The Census of Agriculture measures farm operating revenues (in current dollars) for the calendar or accounting year prior to the census. Farm operating revenues (before deducting expenses) in this analysis include: operating revenues from all agricultural products sold, program payments and custom work revenues.

The following are not included in farm operating revenues: sales of forestry products (for example: firewood, pulpwood, logs, fence posts and pilings); sales of capital items (for example: quota, land, machinery); and revenues from the sale of any goods purchased only for retail sales.

Total operating expenses
Total operating expenses come from the ATDP. Previously, expenses for agricultural operations were reported to the Census of Agriculture. Caution should be taken when comparing the 2021 Census of Agriculture data with previous censuses.

The Census of Agriculture measures operating expenses (in current dollars) for the calendar or accounting year prior to the census. Total operating expenses include any expense associated with producing agricultural products (such as the cost of seed, feed, fuel, fertilizers).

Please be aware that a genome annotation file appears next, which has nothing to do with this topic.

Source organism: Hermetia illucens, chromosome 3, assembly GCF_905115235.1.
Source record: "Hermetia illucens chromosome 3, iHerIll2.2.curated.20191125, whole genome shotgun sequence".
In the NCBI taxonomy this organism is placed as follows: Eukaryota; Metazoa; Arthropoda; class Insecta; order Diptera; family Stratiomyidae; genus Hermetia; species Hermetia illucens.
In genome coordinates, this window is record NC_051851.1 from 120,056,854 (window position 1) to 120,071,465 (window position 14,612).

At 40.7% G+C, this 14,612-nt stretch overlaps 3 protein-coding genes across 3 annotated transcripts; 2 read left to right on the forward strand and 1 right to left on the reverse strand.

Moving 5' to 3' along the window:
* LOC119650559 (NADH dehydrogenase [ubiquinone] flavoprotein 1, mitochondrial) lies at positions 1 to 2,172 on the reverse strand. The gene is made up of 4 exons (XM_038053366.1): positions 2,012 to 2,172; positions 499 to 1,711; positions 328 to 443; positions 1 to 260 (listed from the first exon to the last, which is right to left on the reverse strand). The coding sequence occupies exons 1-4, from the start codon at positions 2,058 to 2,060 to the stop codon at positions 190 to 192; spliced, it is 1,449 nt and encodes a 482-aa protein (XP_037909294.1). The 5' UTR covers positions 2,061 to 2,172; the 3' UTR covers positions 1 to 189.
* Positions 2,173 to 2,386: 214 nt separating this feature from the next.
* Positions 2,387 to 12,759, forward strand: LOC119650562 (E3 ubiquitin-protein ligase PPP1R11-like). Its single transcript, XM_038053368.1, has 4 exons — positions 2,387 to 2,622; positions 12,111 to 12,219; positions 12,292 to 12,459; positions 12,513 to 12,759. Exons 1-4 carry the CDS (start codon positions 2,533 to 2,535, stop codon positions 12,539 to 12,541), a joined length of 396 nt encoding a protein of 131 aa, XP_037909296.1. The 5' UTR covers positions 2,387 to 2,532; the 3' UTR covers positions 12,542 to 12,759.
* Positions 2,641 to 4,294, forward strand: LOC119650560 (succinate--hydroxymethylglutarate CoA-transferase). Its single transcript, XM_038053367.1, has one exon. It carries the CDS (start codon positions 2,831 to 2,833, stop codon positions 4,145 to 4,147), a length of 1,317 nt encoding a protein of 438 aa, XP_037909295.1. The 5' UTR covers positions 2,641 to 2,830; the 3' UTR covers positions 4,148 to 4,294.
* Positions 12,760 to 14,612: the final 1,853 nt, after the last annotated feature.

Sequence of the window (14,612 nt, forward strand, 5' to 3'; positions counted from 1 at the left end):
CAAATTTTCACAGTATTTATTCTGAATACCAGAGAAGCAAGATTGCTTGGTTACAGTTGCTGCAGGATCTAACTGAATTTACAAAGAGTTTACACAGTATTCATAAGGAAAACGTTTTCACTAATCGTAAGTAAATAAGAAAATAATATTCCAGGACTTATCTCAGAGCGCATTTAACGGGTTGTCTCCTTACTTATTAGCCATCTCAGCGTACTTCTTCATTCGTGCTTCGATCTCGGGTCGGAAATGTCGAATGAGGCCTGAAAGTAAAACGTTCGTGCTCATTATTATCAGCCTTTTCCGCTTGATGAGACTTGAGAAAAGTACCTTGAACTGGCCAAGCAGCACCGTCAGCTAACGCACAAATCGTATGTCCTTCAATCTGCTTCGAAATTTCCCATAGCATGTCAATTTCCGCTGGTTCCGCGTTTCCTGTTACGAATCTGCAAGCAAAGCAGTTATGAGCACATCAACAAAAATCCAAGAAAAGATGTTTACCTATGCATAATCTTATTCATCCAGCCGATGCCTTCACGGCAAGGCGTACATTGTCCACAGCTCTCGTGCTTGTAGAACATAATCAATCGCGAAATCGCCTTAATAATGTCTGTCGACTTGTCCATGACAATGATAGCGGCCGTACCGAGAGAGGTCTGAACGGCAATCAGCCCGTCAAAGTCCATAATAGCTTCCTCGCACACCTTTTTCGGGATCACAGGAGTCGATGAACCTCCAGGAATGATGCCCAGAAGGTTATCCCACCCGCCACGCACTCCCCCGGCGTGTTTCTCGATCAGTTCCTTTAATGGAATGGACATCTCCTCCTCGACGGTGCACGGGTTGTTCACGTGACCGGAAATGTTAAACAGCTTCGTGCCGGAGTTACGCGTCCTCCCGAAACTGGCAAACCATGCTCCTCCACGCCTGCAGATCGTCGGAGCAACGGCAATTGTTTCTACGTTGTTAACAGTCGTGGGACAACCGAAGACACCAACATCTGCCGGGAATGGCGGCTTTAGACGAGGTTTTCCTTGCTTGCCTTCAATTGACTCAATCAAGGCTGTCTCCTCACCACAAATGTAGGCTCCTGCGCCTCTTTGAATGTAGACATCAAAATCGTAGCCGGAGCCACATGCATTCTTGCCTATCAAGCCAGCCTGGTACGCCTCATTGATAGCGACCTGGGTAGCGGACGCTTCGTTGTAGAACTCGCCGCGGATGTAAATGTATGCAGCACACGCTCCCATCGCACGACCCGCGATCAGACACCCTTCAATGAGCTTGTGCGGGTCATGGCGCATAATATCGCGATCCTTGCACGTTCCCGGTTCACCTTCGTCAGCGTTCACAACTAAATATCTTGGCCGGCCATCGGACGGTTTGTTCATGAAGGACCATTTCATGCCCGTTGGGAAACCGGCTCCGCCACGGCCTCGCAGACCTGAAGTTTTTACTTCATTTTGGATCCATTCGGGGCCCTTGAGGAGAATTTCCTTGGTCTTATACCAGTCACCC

The following are not included in total operating expenses: the purchase of land, buildings or equipment, and depreciation or capital cost allowance. Depreciation represents economic "wear and tear" expense. Capital cost allowance represents the amount of depreciation written off by the tax filer as allowed by tax regulations.

Expenses-to-revenues ratio
The expenses-to-revenues ratio is the average amount of operating expenses incurred for a dollar in farm operating revenues. The ratio is calculated in current dollars.

Census Day was May 11, 2021. Farmers were asked to report their operating revenues and expenses for the last complete fiscal or calendar year (2020).

Full-time employment is classified as farm operators who worked 30 hours or more per week; part-time employment is classified as farm operators who worked less than 30 hours per week.

Some data refer to a reference period other than Census Day. For example, for financial data the reference period is the calendar or accounting (fiscal) year prior to the census.